Summary of “Phase 3.5” Legislation

The Senate on Tuesday evening passed $484 billion in new pandemic relief funds to bolster a tapped-out small business aid program, pay for additional coronavirus testing, and help hospitals deluged by sick patients.

The Paycheck Protection Program and Health Care Enhancement Actis expected to receive an affirmative vote in the House tomorrow, followed by a prompt signature by President Trump. A summary of the bill can be found below:

Paycheck Protection Program

The third coronavirus response package, the CARES Act, provided $349 billion for the Paycheck Protection Program, which offers low-interest loans guaranteed by the Small Business Administration (SBA). Loans can be forgiven for borrowers that pay eligible payroll expenses or rehire workers over eight weeks.

The newest legislation increases the amount available to businesses by $310 billion, bringing the combined total from Phases 3 and 3.5 to $659 billion.

Disaster Loans

The CARES Act provided $10 billion to expand the SBA’s Economic Injury Disaster Loan (EIDL) program to cover businesses, cooperatives, employee stock ownership plans, and tribal businesses with 500 or fewer employees, as well as sole proprietors and independent contractors.

Phase 3.5 would provide a second tranche of $10 billion to replenish the disaster loan program. It would also provide $50 billion for additional SBA guarantees under its broader disaster loan program.

Hospital Funding

The Paycheck Protection Program and Health Care Enhancement Act would provide $75 billion for health-care providers through the Public Health and Social Services Emergency Fund. The money could be used to reimburse providers for coronavirus-related expenses and lost revenue.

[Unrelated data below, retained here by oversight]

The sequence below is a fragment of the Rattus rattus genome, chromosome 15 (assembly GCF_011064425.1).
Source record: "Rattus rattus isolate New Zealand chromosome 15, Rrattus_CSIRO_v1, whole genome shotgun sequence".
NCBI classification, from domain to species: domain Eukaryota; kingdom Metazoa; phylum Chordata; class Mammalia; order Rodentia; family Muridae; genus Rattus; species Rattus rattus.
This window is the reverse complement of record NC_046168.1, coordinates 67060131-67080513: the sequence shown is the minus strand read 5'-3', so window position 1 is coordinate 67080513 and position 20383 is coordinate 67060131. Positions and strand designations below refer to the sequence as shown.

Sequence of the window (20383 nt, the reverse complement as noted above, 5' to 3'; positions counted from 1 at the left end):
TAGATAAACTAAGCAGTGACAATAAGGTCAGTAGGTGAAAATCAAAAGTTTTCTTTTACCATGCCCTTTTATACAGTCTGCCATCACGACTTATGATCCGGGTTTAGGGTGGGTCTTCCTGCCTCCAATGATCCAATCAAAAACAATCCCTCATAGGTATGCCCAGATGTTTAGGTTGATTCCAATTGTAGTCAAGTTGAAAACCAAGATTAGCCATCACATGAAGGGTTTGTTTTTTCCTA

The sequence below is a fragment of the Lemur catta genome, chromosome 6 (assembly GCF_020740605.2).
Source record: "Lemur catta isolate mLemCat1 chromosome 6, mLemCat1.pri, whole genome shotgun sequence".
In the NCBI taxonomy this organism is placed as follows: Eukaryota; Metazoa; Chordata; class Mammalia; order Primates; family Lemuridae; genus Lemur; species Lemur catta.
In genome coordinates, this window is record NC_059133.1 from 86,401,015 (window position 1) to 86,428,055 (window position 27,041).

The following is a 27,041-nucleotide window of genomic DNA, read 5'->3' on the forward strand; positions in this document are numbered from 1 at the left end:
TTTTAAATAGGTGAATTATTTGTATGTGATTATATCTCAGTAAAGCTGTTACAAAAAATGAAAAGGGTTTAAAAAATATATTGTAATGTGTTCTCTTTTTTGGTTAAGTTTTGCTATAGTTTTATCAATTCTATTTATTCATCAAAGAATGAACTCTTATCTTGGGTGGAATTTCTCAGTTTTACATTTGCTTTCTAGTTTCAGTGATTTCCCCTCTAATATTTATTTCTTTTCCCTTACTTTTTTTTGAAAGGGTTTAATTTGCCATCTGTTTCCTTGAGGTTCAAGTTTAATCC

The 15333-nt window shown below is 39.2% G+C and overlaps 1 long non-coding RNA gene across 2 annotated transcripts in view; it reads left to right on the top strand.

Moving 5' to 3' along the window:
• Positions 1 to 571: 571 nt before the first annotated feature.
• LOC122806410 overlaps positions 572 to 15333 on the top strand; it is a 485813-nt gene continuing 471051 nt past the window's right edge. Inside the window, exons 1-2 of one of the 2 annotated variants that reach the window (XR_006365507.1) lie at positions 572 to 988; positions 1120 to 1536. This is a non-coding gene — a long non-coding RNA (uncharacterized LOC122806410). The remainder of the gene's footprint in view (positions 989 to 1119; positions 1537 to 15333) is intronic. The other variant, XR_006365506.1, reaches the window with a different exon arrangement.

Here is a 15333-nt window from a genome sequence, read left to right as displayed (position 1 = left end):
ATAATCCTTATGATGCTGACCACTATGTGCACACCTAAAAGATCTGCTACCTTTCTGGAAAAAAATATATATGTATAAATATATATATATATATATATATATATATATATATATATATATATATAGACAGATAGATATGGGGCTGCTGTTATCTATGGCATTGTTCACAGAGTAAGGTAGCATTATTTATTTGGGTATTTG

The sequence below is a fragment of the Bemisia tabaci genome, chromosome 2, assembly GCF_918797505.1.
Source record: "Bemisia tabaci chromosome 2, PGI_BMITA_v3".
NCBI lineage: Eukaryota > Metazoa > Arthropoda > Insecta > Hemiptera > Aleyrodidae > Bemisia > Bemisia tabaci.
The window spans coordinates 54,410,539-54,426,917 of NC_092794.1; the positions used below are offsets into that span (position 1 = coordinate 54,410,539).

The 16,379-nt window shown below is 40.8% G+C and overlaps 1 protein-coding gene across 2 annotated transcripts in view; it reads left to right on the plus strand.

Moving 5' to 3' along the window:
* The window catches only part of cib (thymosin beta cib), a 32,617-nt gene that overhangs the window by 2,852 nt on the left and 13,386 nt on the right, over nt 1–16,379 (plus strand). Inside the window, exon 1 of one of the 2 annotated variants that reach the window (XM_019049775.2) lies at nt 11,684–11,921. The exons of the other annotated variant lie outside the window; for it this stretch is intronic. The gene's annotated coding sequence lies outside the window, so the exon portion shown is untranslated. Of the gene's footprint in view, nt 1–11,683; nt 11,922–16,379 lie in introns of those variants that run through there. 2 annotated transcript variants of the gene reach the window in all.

Funds would be distributed under the same terms as the CARES Act, which provided $100 billion for those purposes.

Virus Testing

The bill would provide $25 billion for Covid-19 testing, including for active infections and previous exposure, through the Public Health and Social Services Emergency Fund.

The funding would include $11 billion for states, localities, territories, and tribes and would distribute at least $4.25 billion directly to those entities based on their relative number of Covid-19 cases.

Other Spending

The Paycheck Protection Program and Health Care Enhancement Actincludes the following additional spending measures:

$1 billion for the Centers for Disease Control and Prevention for activities such as surveillance, contact tracing, and lab capacity expansion.

$1 billion for the National Institutes of Health to develop testing and accelerate research on rapid testing, plus $500 million for the National Institute of Biomedical Imaging and Bioengineering and $306 million for the National Cancer Institute.

$1 billion for the Biomedical Advanced Research and Development Authority for research, manufacturing, and purchasing tests.

$600 million for community health centers and federally qualified health centers, as well as $225 million for rural health clinics.